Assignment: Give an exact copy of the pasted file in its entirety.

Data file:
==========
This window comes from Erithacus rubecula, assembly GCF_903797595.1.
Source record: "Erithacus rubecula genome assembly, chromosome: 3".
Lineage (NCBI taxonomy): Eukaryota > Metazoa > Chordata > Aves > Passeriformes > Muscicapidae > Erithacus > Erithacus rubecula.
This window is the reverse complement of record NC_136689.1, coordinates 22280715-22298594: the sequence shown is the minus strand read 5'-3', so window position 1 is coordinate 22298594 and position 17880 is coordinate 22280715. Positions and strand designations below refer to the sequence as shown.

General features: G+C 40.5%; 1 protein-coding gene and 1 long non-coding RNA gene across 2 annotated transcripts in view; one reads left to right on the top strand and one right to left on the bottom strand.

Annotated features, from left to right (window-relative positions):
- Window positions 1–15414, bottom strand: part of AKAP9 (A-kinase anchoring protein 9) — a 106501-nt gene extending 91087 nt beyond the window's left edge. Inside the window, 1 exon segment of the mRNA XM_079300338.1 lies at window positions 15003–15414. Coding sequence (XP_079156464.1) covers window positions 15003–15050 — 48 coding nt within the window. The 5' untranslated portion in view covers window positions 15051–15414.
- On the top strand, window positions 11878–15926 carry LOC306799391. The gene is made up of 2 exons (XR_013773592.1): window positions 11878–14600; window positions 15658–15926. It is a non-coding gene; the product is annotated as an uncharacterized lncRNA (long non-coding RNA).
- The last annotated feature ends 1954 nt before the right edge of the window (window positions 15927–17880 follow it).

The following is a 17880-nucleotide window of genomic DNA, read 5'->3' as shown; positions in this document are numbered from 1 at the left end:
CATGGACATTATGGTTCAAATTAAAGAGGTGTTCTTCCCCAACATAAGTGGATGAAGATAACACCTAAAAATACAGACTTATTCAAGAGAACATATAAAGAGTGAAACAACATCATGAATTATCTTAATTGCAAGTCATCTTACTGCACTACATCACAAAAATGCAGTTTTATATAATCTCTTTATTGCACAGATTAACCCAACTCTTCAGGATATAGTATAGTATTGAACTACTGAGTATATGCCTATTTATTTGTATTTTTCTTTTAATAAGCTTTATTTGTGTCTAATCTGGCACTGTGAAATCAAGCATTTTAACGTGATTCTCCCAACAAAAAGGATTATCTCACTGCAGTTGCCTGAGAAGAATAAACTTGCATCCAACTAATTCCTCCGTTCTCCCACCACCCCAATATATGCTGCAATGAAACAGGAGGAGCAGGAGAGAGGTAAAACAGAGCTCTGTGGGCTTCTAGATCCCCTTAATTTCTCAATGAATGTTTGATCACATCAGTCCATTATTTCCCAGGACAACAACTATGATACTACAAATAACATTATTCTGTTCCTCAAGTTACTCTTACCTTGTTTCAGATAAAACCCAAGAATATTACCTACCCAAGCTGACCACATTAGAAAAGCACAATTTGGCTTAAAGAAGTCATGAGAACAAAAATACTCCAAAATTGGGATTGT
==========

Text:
This window comes from Erithacus rubecula, assembly GCF_903797595.1.
Source record: "Erithacus rubecula genome assembly, chromosome: 3".
Lineage (NCBI taxonomy): Eukaryota > Metazoa > Chordata > Aves > Passeriformes > Muscicapidae > Erithacus > Erithacus rubecula.
This window is the reverse complement of record NC_136689.1, coordinates 22280715-22298594: the sequence shown is the minus strand read 5'-3', so window position 1 is coordinate 22298594 and position 17880 is coordinate 22280715. Positions and strand designations below refer to the sequence as shown.

General features: G+C 40.5%; 1 protein-coding gene and 1 long non-coding RNA gene across 2 annotated transcripts in view; one reads left to right on the top strand and one right to left on the bottom strand.

Annotated features, from left to right (window-relative positions):
- Window positions 1–15414, bottom strand: part of AKAP9 (A-kinase anchoring protein 9) — a 106501-nt gene extending 91087 nt beyond the window's left edge. Inside the window, 1 exon segment of the mRNA XM_079300338.1 lies at window positions 15003–15414. Coding sequence (XP_079156464.1) covers window positions 15003–15050 — 48 coding nt within the window. The 5' untranslated portion in view covers window positions 15051–15414.
- On the top strand, window positions 11878–15926 carry LOC306799391. The gene is made up of 2 exons (XR_013773592.1): window positions 11878–14600; window positions 15658–15926. It is a non-coding gene; the product is annotated as an uncharacterized lncRNA (long non-coding RNA).
- The last annotated feature ends 1954 nt before the right edge of the window (window positions 15927–17880 follow it).

The following is a 17880-nucleotide window of genomic DNA, read 5'->3' as shown; positions in this document are numbered from 1 at the left end:
CATGGACATTATGGTTCAAATTAAAGAGGTGTTCTTCCCCAACATAAGTGGATGAAGATAACACCTAAAAATACAGACTTATTCAAGAGAACATATAAAGAGTGAAACAACATCATGAATTATCTTAATTGCAAGTCATCTTACTGCACTACATCACAAAAATGCAGTTTTATATAATCTCTTTATTGCACAGATTAACCCAACTCTTCAGGATATAGTATAGTATTGAACTACTGAGTATATGCCTATTTATTTGTATTTTTCTTTTAATAAGCTTTATTTGTGTCTAATCTGGCACTGTGAAATCAAGCATTTTAACGTGATTCTCCCAACAAAAAGGATTATCTCACTGCAGTTGCCTGAGAAGAATAAACTTGCATCCAACTAATTCCTCCGTTCTCCCACCACCCCAATATATGCTGCAATGAAACAGGAGGAGCAGGAGAGAGGTAAAACAGAGCTCTGTGGGCTTCTAGATCCCCTTAATTTCTCAATGAATGTTTGATCACATCAGTCCATTATTTCCCAGGACAACAACTATGATACTACAAATAACATTATTCTGTTCCTCAAGTTACTCTTACCTTGTTTCAGATAAAACCCAAGAATATTACCTACCCAAGCTGACCACATTAGAAAAGCACAATTTGGCTTAAAGAAGTCATGAGAACAAAAATACTCCAAAATTGGGATTGT